‘Church will oppose harmful Duterte policies, fight disinformation’

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Despite the President’s relentless tirades against the Church for the past three years, Manila Auxiliary Bishop Broderick Pabillo said the Church would continue to speak against the harmful policies of the government and educate people by fighting disinformation.

“Paniniwala ng Simbahan, we should always speak for the truth, we should always know what is good at bahagi ng karanasan ng Simbahan ay persecution,” he told the Varsitarian.

He stressed that the Church also works to uphold the value of life and human rights.

“We have to speak out not probably to convince them, but to tell the people na mali ‘yong mga polisiya,” he said, referring to the extrajudicial killings incited by Duterte’s war on drugs.

Pabillo stressed that the Church promotes “critical cooperation” with the government, adding that dialogue is essential in discerning what is right from wrong.

“Sa mga programa na makakatulong sa mga tao, at magandang programa, we cooperate. Sa mga pangyayari na hindi nakakatulong sa mga tao, we criticize,” he said.

Pabillo lashed out against government officials who are unwilling to listen to criticisms and instead seek to silence the opposition with threats.

“May ibang mga bahagi ng gobyerno na ayaw silang macriticize, ayaw marinig ang mga maling ginagawa nila at hindi naman puwedeng manahimik ang mga pari kapag [mayroong] nakitang mali,” he said.

Msgr. Pedro Quitorio, media office director of the Catholic Bishops’ Conference of the Philippines, said the Church’s must evangelize the faithful and counter fake news.

“Ang bawat isang programa o pangyayari na hindi makatutulong sa taong bayan, lalong-lalo na kapag iyon ay makasisira sa taong bayan, pupunahin ng Simabahan iyon. At all cost, gagawin niya ‘yan kasi it stems from its mission to evangelize,” Quitorio said.

Duterte has a long record of having the Church, bishops and priests as subject of insults for their strong opposition against the government’s controversial policies.

The President has derided the Church as the “most hypocritical institution in the Philippines.” He also claimed that 90 percent of the clergy were gay during a speech in 2018.

In 2019, he called all priests “stupid” for taking up the vow of celibacy and ordered bystanders to kill “useless” bishops.

Gaining notoriety for cursing the Pope during his presidential campaign in 2016, Duterte has also insulted Catholic teachings, calling the doctrine of the Holy Trinity “silly” and the crucifixion of Jesus “unimpressive.”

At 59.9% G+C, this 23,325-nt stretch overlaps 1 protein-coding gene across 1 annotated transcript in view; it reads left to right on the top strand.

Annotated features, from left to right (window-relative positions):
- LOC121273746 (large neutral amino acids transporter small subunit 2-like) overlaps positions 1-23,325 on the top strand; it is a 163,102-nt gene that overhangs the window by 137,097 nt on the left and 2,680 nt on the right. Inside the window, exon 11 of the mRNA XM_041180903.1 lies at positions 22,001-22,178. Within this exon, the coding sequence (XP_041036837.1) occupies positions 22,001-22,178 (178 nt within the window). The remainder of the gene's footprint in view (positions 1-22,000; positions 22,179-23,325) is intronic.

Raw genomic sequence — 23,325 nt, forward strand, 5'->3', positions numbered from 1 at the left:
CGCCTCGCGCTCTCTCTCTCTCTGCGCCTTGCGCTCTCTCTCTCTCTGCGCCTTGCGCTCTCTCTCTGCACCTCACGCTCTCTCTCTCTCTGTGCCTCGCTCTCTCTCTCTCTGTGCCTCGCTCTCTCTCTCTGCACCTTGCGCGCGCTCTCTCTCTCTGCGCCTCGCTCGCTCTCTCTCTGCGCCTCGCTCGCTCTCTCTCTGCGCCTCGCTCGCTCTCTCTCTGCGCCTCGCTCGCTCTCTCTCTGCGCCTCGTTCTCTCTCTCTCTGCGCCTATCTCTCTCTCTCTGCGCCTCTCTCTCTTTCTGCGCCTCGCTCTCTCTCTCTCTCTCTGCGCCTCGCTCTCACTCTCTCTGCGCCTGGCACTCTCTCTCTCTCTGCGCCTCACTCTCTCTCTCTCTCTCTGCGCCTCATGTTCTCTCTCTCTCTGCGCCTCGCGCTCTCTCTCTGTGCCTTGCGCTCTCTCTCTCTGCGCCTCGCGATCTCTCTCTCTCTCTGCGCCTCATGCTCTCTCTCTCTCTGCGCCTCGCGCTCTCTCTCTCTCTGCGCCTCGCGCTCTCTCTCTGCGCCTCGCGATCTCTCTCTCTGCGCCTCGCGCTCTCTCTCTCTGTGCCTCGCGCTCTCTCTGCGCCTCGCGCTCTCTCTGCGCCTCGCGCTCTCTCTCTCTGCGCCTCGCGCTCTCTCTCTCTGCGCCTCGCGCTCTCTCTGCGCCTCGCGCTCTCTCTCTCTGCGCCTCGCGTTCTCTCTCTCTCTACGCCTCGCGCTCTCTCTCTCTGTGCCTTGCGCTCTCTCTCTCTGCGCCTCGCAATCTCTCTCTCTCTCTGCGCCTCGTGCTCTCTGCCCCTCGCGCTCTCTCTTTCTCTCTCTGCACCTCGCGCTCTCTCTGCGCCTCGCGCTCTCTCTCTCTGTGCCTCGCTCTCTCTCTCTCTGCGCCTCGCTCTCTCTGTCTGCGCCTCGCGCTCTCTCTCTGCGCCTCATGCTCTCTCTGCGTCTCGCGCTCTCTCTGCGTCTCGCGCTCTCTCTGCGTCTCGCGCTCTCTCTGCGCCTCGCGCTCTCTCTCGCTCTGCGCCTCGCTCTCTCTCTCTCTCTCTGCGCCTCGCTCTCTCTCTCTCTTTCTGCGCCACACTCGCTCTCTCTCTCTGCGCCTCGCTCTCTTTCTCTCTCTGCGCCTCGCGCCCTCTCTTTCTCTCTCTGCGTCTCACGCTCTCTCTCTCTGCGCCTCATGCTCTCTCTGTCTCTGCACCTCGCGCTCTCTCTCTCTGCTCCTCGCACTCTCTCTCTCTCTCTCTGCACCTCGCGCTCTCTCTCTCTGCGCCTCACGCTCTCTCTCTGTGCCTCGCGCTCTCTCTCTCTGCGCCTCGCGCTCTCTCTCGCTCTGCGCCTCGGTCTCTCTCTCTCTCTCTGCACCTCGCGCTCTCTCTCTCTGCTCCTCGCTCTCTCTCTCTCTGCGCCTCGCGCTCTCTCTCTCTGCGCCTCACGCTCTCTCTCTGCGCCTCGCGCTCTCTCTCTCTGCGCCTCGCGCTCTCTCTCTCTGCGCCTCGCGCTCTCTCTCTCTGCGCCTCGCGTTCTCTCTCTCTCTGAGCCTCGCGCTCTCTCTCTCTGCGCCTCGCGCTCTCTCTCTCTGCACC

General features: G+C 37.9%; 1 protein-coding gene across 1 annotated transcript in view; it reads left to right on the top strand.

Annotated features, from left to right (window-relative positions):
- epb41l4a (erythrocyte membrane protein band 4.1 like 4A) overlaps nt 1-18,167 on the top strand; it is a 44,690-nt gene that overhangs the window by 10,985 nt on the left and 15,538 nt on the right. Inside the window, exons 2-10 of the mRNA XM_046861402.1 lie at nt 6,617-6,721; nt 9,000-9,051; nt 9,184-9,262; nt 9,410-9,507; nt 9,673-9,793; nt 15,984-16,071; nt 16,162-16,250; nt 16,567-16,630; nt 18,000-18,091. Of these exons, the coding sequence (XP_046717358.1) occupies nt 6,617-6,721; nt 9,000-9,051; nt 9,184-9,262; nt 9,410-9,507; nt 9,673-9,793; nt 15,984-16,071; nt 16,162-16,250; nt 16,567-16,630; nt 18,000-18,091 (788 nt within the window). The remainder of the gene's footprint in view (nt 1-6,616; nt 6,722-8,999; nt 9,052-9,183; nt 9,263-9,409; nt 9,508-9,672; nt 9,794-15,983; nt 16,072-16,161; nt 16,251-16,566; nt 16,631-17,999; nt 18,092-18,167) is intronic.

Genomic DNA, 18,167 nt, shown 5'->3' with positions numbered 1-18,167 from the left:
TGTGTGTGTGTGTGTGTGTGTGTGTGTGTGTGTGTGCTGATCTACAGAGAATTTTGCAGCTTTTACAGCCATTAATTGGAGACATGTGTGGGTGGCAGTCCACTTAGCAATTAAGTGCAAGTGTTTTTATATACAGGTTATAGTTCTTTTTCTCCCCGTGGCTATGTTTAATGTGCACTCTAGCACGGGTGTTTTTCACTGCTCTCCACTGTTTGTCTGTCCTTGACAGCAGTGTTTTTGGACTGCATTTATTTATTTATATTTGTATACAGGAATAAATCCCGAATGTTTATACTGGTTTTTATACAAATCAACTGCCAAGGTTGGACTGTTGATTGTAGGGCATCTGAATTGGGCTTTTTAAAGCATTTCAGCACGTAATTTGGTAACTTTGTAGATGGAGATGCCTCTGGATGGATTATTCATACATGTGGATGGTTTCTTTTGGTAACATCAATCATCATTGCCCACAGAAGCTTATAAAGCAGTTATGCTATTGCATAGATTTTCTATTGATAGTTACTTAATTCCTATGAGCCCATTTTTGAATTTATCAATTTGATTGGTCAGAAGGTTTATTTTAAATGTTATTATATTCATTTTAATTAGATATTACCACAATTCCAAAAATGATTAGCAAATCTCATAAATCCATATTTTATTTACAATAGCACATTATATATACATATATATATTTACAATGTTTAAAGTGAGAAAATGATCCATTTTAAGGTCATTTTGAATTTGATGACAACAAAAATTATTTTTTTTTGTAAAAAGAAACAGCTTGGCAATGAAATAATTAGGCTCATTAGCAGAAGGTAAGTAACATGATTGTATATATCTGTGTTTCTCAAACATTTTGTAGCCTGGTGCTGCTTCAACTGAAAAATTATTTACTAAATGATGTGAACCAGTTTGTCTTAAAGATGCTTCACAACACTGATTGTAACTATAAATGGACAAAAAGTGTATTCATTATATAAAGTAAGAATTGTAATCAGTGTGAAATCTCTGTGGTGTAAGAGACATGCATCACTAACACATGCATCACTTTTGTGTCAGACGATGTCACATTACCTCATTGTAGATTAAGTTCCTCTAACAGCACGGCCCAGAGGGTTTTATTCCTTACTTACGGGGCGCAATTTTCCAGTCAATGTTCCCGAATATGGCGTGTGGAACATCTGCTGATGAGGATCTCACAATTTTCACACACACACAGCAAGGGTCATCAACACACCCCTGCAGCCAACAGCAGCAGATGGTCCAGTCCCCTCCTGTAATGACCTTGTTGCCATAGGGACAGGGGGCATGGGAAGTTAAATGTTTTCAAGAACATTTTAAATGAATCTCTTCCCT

In a speech in 2018, Duterte mocked the biblical creation story and the doctrine of original sin, calling God “stupid.”

In 2018, Duterte ordered the deportation of Australian missionary sister Patricia Fox for taking part in “partisan political activities” and speaking publicly against human rights violations.

The 72-year-old nun worked as a missionary in the Philippines, assisting poor farmers and indigenous people for 27 years.

Last March 11, Fr. Albert Alejo, Fr. Flavie Villanueva and Fr. Roberto Reyes announced that they had received death threats after the President’s tirades against the clergy.

Lingayen-Dagupan Archbishop Socrates Villegas and Caloocan Bishop Pablo David also received death threats via text messages.

Under the current administration, three priests, Fr. Marcelito Paez,  Fr. Mark Anthony Ventura and Fr. Richmond Nilo were killed in a span of six months.

Philosophy professor Jovito Cariño said Duterte’s attacks against the Church reveals more of the President’s “ignorance” and should be an opportunity for Catholics to learn about their faith.

“Negative remarks should always lead one to self-examination.  We should encourage… the faithful to be really critical and deliberative and to take extra measure to know their faith and their Church better,” he added.

Cariño stressed that the Church must not itself be manipulated by any political power and remain faithful to its stance particularly on human rights and the dignity of human life.

“The Church needs to be partisan… [t]o the cause of the Gospel.  The last thing we want to do is to allow these politicians dictate our becoming political in their own terms.  That would be conceding not only our faith but also our citizenship,” he said.

Despite Duterte’s anti-Catholic remarks in a predominiantly Catholic country, he remains the most trusted government official among Filipinos, with an 85 percent approval rating, according to the June 2019 Pulse Asia survey.

Communications practitioner and lay leader Rommel Lopez urged the Church to first “cleanse her ranks” to maintain its credibility on moral and political issues.

“The bishops cannot attack the policies of Duterte on an ethical and moral ground when they have lost credibility in anything ethical and moral by protecting or being easy on sexual predators and crooks in robes,” he said.

Lopez pointed out that the dwindling popularity of the Church in the country was due to the clergy’s failure to strengthen the faithful’s spiritual life.

“If the Church leaders fail to speak up about the evils in our society, then it has failed in its primary mission… [T]he Church is first and foremost a spiritual organization.  Our clergy must return to managing spiritual matters.  People are hungry for spiritual things,” he explained.

Lopez also called on the faithful to fight disinformation by remaining vigilant with news regarding Church.

“Study the faith. Study the issues. Don’t just believe everything you see or read in social media….[a]rm yourself with the right information in order to counter the negative remarks against the Church,” he told the Varsitarian.

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